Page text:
Hawkins believes that even with much multicultural training, racism can still be present unconsciously. Being self-aware is vital, with social workers identifying any bias they might have. African Americans are very unsure about accessing mental health services. Today, non-Hispanic whites are about 90% of mental health providers in the US. More diversity within the mental health field would increase cultural understanding of clients. It would also be beneficial to address racism and discrimination early in training programs.
Social workers and the part they play
Every culture perceives mental health differently. It can affect whether or not someone looks for help, the kind of help they seek, and the support they have around them. Many people regard mental illness as a weakness and something that should be hidden. This is a barrier to talking openly and asking for help. Cultural factors can result in different family and community support levels. Stigma around mental illness can mean that some people look for mental health treatment independently.
Social workers do not need to understand all aspects of every culture. Instead, they need to be open to new cultural ideas, ask questions, listen and be willing to learn. This makes it easier to assist clients in dealing with cultural barriers and connecting them with essential resources. Social workers should get to know the client, and not rush meetings and interventions. They should see the client and be ready to learn. It is important not to make assumptions about the client, but to see them as the expert of their experience.
There are many immigrants living in the US today with diverse cultural backgrounds. Research has shown that ethnic minorities in the US receive mental health treatment the least and will wait until they are very ill before looking. Social workers can support vulnerable immigrant communities so that they can access help in overcoming social and economic challenges.
There are numerous ways that social workers can improve their cultural competence. They can advocate for their clients and give them what they need to self-advocate. Social workers can consider their own cultural backgrounds and be conscious of any biases and assumptions they have. This self-awareness can inform their practice and influence their relationships with clients. They can have humility, admit mistakes and take corrective action.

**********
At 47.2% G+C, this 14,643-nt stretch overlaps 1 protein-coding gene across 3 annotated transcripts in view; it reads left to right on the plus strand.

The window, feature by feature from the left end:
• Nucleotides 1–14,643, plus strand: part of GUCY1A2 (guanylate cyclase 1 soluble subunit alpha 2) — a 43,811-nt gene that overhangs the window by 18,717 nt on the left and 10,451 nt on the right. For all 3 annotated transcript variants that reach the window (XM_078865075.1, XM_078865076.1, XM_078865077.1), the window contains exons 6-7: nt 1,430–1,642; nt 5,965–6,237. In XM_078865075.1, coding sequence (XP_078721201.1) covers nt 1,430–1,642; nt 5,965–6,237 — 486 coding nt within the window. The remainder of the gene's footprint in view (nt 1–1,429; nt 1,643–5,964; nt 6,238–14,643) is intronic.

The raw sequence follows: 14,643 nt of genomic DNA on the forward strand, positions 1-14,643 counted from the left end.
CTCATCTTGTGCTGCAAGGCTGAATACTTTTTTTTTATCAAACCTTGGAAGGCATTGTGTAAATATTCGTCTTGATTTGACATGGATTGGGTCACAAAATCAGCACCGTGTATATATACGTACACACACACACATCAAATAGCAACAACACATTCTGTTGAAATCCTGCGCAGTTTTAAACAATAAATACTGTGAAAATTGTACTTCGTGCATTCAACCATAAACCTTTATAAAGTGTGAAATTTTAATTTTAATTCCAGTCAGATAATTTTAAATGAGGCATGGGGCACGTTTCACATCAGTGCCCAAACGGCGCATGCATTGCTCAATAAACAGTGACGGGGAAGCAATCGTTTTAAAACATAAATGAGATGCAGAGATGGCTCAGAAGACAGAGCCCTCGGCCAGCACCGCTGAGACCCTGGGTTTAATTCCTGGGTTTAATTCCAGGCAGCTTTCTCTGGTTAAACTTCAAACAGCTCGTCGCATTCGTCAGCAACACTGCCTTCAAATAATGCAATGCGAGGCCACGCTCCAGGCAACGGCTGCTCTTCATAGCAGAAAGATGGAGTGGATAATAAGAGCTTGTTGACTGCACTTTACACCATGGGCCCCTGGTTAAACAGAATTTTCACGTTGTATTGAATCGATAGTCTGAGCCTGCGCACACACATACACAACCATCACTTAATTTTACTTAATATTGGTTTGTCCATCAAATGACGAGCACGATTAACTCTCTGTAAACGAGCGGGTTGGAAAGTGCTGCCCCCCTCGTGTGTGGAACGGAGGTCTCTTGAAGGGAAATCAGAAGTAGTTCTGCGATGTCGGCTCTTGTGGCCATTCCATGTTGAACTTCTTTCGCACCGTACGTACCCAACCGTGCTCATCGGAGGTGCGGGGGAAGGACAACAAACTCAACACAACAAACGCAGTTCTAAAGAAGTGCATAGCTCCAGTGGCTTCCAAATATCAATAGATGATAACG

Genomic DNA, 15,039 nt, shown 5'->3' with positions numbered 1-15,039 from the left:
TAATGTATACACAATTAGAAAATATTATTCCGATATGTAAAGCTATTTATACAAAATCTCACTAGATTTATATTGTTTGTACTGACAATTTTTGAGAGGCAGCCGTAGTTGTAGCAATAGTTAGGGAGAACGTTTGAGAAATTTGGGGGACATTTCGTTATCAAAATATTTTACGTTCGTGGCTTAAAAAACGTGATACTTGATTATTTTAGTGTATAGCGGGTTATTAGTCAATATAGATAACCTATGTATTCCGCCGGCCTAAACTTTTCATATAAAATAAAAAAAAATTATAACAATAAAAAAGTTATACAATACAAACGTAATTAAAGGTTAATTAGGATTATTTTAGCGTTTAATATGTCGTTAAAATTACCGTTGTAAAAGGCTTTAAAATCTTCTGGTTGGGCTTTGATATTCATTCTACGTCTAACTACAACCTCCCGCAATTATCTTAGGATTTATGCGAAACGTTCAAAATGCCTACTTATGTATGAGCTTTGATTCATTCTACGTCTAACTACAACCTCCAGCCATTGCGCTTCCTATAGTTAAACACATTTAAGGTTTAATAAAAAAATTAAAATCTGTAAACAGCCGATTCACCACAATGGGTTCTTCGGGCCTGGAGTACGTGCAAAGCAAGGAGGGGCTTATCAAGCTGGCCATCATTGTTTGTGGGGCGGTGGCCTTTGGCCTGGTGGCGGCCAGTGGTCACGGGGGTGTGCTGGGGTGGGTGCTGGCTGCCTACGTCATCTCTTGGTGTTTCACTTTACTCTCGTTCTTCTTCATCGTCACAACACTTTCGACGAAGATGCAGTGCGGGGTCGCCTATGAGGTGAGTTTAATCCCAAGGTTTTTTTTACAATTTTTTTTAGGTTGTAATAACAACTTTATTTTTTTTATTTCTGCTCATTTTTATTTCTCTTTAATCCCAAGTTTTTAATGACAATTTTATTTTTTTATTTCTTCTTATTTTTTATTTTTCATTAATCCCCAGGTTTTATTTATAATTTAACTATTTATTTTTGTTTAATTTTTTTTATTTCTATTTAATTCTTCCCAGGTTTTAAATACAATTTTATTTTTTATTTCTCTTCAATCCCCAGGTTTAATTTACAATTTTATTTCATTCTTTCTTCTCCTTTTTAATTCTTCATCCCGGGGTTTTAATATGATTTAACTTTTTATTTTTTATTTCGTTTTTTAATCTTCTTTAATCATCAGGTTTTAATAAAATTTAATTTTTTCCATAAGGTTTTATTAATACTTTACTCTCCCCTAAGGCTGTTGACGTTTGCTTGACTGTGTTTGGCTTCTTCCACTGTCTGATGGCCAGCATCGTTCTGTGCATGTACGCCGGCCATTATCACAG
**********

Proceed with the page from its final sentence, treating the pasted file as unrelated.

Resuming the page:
Social workers are certain to experience beliefs and traditions they are not familiar with. With the right approach, they can still help clients reach the needed services. Research has shown that cultural barriers, such as having little English language proficiency and not understanding the healthcare system, can result in poor health outcomes for immigrants. By understanding cultural differences, social workers can overcome barriers and ensure that services are accessed. Social workers can assist with numerous issues, such as mental and behavioral health, employer exploitation, family separation, and discrimination because of race, gender identification and sexual orientation.
Social workers must have cultural competence so that their clients receive the right service. By integrating cultural knowledge with skills, they can improve relationships with clients and help them to achieve better mental health outcomes. Social workers will encounter unfamiliar cultures, but by listening to the client and understanding their position, they can adapt to meet the client’s needs.